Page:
In a statement issued just before the start of the meeting, Holsinger said the "work of the council is too important in the life of The United Methodist Church to have its work distracted. While I remain dedicated to fulfilling the role to which I was elected, I believe this is a time in which my service to the Council can best be demonstrated by my absence."

Sexuality-related cases

During the 2007 executive clergy session of the Baltimore-Washington Annual Conference, a change of name was recorded for Phoenix, from the Rev. Ann Gordon, who was ordained in 1989 and had led the St. John’s congregation for five years. Bishop John R. Schol confirmed that, following surgery and hormone therapy, the pastor had changed gender and adopted a new name.

Two requests were made for a bishop’s decision of law: one on a technical question about how to categorize the pastor’s name change for the conference’s Board of Ordained Ministry, and the other on whether a transgender person is eligible for appointment in The United Methodist Church. Schol said there is nothing in the church’s polity that prevents a transgender person from serving as a pastor, and that the name change was handled correctly.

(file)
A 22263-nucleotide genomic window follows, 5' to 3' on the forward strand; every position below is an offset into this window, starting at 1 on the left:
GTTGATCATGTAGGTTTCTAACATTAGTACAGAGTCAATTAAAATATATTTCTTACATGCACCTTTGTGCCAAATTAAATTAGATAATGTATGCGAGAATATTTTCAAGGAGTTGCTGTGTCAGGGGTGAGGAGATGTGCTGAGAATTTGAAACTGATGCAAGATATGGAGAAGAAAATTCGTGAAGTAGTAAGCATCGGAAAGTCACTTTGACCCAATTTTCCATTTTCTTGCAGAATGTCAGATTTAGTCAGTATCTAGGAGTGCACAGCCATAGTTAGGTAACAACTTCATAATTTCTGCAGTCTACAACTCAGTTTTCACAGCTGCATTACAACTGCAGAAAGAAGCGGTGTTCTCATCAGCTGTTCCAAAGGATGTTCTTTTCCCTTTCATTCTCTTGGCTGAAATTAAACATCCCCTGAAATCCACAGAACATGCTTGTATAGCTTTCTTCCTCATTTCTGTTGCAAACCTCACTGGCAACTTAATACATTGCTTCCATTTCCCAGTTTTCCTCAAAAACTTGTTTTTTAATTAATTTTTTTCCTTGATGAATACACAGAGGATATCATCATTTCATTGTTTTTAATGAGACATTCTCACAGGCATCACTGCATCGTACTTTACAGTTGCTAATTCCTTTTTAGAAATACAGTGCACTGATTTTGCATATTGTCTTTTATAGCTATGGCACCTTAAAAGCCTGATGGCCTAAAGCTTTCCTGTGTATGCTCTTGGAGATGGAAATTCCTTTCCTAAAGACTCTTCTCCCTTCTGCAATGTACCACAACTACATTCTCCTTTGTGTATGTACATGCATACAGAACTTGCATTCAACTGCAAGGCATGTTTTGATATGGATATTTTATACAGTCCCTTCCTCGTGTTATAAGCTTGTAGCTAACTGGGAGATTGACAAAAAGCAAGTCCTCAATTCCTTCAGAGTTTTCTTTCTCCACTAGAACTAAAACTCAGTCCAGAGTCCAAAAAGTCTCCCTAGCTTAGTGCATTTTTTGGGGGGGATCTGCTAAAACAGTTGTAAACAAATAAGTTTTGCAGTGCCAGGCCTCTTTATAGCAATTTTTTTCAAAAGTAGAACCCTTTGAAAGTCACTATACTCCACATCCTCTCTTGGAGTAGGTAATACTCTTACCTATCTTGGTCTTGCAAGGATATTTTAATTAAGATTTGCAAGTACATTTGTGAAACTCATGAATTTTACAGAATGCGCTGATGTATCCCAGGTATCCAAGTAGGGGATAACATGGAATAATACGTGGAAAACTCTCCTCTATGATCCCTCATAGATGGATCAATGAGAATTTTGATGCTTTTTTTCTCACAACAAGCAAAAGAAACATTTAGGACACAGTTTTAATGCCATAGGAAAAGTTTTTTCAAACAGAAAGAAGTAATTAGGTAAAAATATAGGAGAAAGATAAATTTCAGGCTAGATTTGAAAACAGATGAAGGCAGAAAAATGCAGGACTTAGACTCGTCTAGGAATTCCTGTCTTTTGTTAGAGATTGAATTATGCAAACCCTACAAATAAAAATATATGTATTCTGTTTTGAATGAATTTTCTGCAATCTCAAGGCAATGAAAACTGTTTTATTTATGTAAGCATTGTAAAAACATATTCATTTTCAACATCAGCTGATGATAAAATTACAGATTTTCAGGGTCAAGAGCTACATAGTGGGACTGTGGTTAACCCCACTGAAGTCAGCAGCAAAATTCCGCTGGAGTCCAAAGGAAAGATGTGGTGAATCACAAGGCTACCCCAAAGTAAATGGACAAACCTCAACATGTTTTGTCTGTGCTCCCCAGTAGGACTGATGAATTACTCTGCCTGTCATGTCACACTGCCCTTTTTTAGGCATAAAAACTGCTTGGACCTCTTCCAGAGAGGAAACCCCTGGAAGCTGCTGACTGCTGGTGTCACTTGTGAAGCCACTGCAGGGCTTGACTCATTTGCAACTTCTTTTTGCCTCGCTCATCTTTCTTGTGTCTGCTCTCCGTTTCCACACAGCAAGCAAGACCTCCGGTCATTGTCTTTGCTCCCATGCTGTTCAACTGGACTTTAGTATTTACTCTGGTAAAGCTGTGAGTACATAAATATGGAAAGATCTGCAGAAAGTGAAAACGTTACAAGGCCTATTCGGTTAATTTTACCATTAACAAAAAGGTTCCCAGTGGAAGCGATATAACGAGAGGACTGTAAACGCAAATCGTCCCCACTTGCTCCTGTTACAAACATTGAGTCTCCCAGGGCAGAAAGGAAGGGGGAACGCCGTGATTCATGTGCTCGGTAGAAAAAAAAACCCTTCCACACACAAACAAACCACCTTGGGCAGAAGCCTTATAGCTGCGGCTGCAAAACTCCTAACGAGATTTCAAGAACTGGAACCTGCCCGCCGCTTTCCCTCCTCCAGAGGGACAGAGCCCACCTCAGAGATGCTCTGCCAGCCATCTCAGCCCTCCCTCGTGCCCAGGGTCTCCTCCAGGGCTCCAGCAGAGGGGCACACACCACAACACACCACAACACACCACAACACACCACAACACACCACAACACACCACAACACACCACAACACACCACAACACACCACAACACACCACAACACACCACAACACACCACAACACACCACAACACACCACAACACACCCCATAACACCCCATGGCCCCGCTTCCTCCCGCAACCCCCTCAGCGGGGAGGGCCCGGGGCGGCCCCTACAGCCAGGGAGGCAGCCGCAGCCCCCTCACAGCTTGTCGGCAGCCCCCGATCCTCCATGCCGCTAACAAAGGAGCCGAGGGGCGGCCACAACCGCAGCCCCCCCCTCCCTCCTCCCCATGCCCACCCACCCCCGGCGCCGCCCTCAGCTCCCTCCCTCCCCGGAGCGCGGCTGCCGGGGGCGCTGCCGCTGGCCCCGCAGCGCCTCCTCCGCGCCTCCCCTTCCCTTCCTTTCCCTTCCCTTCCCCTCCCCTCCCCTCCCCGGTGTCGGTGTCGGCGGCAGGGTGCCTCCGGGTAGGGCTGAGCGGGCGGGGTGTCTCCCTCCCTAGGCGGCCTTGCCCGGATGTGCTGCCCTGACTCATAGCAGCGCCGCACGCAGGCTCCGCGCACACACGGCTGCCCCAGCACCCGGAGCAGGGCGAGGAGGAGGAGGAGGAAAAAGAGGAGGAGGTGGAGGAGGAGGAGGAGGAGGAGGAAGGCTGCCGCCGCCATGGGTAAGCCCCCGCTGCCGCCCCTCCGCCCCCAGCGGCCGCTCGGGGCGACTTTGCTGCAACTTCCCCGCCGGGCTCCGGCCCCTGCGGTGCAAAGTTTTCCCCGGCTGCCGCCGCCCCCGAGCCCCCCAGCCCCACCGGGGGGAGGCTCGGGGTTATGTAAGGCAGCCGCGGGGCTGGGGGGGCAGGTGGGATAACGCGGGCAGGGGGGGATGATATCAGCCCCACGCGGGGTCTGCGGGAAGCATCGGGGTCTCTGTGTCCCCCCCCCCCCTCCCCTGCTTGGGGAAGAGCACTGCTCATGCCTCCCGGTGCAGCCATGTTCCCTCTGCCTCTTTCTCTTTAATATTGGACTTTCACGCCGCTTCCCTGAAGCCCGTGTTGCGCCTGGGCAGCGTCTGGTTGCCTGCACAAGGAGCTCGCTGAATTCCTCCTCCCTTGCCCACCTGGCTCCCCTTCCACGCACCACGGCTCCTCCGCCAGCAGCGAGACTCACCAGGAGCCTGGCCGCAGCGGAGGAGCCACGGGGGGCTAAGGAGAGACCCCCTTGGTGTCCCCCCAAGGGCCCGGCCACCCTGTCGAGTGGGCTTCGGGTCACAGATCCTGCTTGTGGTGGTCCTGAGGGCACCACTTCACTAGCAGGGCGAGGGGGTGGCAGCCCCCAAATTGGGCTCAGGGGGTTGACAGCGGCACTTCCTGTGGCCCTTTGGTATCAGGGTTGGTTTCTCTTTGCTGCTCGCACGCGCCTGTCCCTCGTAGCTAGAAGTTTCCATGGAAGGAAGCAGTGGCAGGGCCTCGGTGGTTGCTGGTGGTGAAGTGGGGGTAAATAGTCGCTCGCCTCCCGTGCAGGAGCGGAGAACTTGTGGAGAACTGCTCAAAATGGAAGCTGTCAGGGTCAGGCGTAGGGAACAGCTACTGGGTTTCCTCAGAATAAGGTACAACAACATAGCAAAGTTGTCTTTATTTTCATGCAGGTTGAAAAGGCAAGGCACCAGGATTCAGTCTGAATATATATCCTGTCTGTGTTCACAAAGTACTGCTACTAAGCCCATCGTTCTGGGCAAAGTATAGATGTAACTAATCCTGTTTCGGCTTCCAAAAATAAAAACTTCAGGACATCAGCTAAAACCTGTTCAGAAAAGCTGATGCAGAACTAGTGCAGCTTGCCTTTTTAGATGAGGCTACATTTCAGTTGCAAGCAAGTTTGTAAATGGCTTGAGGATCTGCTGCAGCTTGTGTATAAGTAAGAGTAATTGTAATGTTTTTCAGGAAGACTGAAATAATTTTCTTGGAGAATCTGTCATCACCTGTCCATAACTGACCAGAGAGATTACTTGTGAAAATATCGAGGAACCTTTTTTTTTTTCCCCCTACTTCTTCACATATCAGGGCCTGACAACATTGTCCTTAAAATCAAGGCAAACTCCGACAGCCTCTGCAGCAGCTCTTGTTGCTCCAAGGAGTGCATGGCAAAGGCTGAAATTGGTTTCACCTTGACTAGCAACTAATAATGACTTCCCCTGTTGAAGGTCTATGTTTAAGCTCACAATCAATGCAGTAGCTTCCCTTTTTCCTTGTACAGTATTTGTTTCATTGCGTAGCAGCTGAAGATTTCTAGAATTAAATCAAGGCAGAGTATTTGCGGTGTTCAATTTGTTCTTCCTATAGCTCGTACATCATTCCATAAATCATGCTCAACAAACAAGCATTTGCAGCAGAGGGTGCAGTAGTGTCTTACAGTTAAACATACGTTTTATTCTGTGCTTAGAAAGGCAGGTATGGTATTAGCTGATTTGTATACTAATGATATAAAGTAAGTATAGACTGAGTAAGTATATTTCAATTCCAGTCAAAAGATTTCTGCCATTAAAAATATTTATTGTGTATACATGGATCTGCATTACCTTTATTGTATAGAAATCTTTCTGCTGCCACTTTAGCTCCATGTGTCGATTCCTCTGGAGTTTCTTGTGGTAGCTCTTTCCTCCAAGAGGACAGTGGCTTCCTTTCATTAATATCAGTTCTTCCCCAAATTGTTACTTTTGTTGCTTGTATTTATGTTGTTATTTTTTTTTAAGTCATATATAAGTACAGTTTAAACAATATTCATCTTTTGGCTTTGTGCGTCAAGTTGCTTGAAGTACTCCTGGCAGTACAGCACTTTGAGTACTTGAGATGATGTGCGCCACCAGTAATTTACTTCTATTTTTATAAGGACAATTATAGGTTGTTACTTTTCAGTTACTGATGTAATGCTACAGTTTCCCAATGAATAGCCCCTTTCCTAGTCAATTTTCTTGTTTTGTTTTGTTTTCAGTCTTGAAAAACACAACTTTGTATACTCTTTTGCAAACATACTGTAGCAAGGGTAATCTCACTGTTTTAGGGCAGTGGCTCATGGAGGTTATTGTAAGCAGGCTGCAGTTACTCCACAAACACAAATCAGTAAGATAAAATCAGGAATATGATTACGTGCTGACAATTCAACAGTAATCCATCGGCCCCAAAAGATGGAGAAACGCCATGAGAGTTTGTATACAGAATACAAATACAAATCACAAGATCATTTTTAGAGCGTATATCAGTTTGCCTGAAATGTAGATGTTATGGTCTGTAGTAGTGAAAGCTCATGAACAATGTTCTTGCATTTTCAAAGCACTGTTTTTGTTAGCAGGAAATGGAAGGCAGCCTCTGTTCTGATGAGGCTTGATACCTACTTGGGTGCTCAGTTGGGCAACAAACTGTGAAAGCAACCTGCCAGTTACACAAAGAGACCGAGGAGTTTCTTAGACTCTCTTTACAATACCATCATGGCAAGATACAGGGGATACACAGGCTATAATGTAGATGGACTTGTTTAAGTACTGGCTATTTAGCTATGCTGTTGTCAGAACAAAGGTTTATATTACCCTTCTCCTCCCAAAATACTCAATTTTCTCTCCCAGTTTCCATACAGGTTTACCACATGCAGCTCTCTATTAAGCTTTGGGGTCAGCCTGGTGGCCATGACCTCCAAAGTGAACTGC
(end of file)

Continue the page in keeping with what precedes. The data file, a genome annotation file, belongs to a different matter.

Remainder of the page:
All decisions of law made by a bishop are automatically sent to the Judicial Council for review, as required by the Book of Discipline. While combining the two questions into one ruling, the Judicial Council affirmed both of Schol's decisions. A clergyperson in good standing is "required to be continued under appointment," the council ruled. In regard to the name change, the council said all name changes "regardless of the reason … are to be placed in minute question 91."

In the Minnesota domestic partner benefits case, the council ruled the plan did not violate Discipline paragraphs listed in the request for a decision because no United Methodist Church funds were being used to supply the benefits. The plan offers benefits to lay employees of the conference and their families, including domestic partners, and the cost of the health care coverage is borne by the employee.

In the question on whether money from the Western North Carolina Conference budget was being used to promote homosexuality through the North Carolina Council of Churches and by the campus ministry at the University of North Carolina at Greensboro, the council ruled that it is up to the individual conferences to determine whether money is being used in violation of Paragraph 612.19 of the Book of Discipline, which blocks funds from being spent in such a manner. The decision directs the conference’s Council for Finance and Administration to perform its own investigation and report to the council within 60 days.

In the Pacific Northwest Annual Conference decision, the council upheld the bishop’s decision that the conference’s Council for Finance and Administration had properly investigated two ministries at the University of Washington and the University of Puget Sound and determined that they were not affiliated with groups promoting homosexuality.